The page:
Send to

Choose Destination
See comment in PubMed Commons below
Crit Rev Immunol. 1987;7(4):269-84.

The use of antiidiotypic antibodies as vaccines against infectious agents.

Author information

  • 1Laboratory of Infectious Disease, Dana-Farber Cancer Institute, Boston, Massachusetts.


The development of the antibodies to the combining site of an antigen-binding antibody has been documented in humans as well as experimental animals. These antibodies have been shown in experimental models to have an important regulatory role in their ability to affect both B- and T-cell responses to antigen. Recently, with the development of technology for cloning T cells, it has been possible to produce monoclonal antibodies to the T-cell receptor proteins. These T-cell antiidiotypic antibodies have been shown to activate both B- and T-cell responses. For this reason, such reagents have the potential to be used as nonantigen-containing immunogens. Our work has demonstrated that such monoclonal anti-T-cell antiidiotypes are capable of stimulating immunity to lethal viral infections. The implications of the use of antiidiotypes against infectious organisms are discussed.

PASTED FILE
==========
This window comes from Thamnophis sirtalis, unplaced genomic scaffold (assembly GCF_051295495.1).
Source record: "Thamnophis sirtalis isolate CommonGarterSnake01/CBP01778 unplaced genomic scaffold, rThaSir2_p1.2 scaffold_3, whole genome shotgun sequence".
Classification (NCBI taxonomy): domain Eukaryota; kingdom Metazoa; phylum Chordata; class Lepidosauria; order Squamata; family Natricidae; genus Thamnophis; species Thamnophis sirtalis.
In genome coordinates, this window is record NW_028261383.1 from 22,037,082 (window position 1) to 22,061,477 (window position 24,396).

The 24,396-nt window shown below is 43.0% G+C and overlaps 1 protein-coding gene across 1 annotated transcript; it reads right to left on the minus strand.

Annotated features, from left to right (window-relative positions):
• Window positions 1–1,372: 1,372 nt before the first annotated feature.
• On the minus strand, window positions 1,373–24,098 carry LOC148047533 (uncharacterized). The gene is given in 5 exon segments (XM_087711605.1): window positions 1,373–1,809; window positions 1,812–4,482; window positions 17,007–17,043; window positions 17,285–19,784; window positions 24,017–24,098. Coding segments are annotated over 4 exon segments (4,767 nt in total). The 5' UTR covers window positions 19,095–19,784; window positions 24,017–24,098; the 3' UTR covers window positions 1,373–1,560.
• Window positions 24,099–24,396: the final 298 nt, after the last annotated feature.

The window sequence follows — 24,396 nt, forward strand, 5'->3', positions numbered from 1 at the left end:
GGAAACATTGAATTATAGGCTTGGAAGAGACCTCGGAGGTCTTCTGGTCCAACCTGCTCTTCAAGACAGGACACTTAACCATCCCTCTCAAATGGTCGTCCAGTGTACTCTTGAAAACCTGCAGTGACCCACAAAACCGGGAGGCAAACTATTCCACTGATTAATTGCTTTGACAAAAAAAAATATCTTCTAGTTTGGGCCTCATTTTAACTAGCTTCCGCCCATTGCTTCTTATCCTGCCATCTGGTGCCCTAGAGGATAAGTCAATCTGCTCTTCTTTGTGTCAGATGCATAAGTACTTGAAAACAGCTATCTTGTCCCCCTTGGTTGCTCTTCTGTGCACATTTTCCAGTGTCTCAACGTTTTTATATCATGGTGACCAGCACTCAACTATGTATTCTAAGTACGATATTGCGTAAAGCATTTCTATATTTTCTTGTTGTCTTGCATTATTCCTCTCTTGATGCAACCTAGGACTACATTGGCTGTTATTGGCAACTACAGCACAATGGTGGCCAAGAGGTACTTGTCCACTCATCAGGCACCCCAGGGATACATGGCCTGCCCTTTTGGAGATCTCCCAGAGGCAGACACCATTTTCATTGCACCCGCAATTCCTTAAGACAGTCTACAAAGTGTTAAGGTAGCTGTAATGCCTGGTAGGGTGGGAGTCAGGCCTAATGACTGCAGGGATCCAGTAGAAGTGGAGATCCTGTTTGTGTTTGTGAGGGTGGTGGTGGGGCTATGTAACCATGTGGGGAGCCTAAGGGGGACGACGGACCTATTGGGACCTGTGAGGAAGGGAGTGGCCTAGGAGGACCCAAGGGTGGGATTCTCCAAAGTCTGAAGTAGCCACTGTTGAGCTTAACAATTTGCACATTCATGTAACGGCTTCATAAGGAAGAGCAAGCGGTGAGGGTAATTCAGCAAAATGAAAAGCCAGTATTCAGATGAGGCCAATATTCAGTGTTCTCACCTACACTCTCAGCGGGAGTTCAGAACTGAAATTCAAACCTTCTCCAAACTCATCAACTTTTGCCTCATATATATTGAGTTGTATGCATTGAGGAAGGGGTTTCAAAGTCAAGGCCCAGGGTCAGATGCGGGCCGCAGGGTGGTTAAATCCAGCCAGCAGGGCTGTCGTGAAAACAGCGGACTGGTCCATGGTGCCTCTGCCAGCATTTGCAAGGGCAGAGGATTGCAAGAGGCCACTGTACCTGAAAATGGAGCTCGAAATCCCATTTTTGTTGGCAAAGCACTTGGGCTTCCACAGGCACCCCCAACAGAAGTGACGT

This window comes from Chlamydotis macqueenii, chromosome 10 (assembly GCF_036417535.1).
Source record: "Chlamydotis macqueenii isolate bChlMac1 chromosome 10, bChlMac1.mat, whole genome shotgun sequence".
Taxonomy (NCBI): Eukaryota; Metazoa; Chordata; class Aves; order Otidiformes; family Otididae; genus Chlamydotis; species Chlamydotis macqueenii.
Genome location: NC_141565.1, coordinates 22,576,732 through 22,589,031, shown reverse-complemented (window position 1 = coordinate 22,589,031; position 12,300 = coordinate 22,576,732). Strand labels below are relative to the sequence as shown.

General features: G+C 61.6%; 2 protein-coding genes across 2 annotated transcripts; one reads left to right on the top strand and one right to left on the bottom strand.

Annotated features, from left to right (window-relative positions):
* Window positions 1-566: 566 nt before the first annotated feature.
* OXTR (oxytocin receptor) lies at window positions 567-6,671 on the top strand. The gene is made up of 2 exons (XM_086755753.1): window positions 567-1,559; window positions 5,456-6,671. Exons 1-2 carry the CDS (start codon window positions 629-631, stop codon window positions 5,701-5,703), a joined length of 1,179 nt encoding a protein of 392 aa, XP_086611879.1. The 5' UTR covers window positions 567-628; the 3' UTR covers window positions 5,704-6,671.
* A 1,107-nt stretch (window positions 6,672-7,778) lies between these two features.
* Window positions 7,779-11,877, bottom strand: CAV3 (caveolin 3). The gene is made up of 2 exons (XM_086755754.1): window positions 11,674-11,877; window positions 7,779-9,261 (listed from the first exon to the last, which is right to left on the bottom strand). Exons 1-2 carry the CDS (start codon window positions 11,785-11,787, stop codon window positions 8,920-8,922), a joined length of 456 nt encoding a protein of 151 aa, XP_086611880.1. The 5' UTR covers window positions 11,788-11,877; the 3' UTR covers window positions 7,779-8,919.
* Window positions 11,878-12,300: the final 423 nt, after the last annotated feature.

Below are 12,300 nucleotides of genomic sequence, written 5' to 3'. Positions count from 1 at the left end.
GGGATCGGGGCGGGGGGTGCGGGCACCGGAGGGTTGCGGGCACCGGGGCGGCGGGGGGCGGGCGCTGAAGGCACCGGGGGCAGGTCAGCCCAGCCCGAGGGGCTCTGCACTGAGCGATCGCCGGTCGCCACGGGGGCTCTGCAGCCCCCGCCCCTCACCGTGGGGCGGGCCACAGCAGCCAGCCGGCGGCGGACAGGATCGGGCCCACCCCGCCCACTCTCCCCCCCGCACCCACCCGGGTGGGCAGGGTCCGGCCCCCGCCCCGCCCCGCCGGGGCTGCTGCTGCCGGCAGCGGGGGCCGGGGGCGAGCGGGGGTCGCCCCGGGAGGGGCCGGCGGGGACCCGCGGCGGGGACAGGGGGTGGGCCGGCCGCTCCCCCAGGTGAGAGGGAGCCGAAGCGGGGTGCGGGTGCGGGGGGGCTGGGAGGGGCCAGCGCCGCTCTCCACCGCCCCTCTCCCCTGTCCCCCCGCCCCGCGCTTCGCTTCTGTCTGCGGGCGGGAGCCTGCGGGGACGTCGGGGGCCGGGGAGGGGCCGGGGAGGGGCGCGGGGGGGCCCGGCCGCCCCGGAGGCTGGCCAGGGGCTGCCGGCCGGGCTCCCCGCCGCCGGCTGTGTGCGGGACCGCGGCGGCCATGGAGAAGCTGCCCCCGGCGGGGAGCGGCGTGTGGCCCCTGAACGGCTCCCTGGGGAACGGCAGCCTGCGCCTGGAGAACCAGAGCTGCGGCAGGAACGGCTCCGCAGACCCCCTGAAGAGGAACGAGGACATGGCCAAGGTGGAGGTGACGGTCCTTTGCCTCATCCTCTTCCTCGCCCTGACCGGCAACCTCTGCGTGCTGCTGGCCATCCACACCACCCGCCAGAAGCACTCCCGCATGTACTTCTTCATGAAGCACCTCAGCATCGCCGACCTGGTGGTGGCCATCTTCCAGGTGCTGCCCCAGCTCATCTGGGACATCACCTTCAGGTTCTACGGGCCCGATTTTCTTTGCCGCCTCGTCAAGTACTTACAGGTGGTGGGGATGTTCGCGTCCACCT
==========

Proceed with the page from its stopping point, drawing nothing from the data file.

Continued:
[PubMed - indexed for MEDLINE]
PubMed Commons home

PubMed Commons

How to join PubMed Commons

    Supplemental Content

    Loading ...
    Support Center